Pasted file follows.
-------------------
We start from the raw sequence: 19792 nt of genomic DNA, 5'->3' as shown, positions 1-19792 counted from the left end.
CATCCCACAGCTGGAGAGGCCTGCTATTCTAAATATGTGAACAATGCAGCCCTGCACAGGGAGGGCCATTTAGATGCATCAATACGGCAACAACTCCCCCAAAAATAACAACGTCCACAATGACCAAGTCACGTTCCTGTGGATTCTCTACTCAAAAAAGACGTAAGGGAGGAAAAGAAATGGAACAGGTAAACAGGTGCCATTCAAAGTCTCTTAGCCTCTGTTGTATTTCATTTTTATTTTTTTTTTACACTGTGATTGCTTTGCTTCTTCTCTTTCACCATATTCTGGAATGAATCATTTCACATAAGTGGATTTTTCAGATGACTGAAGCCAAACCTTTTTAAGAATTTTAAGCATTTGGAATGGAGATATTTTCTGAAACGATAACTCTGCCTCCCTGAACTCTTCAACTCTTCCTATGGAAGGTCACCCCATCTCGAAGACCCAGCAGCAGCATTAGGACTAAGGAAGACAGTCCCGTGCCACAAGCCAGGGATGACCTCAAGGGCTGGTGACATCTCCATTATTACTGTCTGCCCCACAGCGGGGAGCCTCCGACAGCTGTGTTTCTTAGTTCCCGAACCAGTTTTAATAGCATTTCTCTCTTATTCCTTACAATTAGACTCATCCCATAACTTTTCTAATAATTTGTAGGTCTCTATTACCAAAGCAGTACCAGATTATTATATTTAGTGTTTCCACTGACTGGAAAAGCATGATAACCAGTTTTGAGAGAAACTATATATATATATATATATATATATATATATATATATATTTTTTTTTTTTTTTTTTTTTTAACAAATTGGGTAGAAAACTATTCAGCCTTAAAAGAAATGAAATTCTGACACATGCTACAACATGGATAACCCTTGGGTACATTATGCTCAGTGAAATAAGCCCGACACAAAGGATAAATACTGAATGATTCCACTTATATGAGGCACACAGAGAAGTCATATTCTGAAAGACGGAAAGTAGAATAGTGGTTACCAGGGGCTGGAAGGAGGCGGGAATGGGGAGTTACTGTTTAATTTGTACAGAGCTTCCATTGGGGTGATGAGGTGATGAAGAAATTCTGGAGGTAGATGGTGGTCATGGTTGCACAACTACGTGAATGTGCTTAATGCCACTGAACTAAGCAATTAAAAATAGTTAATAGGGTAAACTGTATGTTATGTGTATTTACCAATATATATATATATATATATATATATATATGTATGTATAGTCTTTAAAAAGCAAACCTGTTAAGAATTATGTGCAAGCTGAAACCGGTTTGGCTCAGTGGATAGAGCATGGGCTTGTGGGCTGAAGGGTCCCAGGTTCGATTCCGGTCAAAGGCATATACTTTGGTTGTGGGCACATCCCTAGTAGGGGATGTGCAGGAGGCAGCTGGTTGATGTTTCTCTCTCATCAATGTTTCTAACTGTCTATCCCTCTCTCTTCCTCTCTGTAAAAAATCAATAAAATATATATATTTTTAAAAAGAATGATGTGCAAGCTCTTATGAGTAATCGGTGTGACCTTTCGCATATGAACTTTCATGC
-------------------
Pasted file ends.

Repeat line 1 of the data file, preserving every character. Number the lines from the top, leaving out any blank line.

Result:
We start from the raw sequence: 19792 nt of genomic DNA, 5'->3' as shown, positions 1-19792 counted from the left end.